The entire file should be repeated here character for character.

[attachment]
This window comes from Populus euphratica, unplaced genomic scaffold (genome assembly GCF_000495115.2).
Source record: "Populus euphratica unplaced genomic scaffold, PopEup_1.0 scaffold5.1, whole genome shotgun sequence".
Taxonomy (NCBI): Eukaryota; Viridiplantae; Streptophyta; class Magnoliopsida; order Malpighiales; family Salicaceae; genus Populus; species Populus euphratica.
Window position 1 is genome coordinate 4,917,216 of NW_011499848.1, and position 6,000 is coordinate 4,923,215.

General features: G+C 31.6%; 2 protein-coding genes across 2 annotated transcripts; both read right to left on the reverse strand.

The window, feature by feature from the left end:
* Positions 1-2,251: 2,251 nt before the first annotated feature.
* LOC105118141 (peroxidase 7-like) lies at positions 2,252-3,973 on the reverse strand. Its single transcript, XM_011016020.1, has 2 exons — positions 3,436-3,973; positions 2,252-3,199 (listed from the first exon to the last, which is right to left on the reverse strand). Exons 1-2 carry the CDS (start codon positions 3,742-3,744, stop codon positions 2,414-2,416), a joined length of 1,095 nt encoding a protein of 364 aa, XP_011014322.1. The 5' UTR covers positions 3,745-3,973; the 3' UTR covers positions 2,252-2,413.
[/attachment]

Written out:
This window comes from Populus euphratica, unplaced genomic scaffold (genome assembly GCF_000495115.2).
Source record: "Populus euphratica unplaced genomic scaffold, PopEup_1.0 scaffold5.1, whole genome shotgun sequence".
Taxonomy (NCBI): Eukaryota; Viridiplantae; Streptophyta; class Magnoliopsida; order Malpighiales; family Salicaceae; genus Populus; species Populus euphratica.
Window position 1 is genome coordinate 4,917,216 of NW_011499848.1, and position 6,000 is coordinate 4,923,215.

General features: G+C 31.6%; 2 protein-coding genes across 2 annotated transcripts; both read right to left on the reverse strand.

The window, feature by feature from the left end:
* Positions 1-2,251: 2,251 nt before the first annotated feature.
* LOC105118141 (peroxidase 7-like) lies at positions 2,252-3,973 on the reverse strand. Its single transcript, XM_011016020.1, has 2 exons — positions 3,436-3,973; positions 2,252-3,199 (listed from the first exon to the last, which is right to left on the reverse strand). Exons 1-2 carry the CDS (start codon positions 3,742-3,744, stop codon positions 2,414-2,416), a joined length of 1,095 nt encoding a protein of 364 aa, XP_011014322.1. The 5' UTR covers positions 3,745-3,973; the 3' UTR covers positions 2,252-2,413.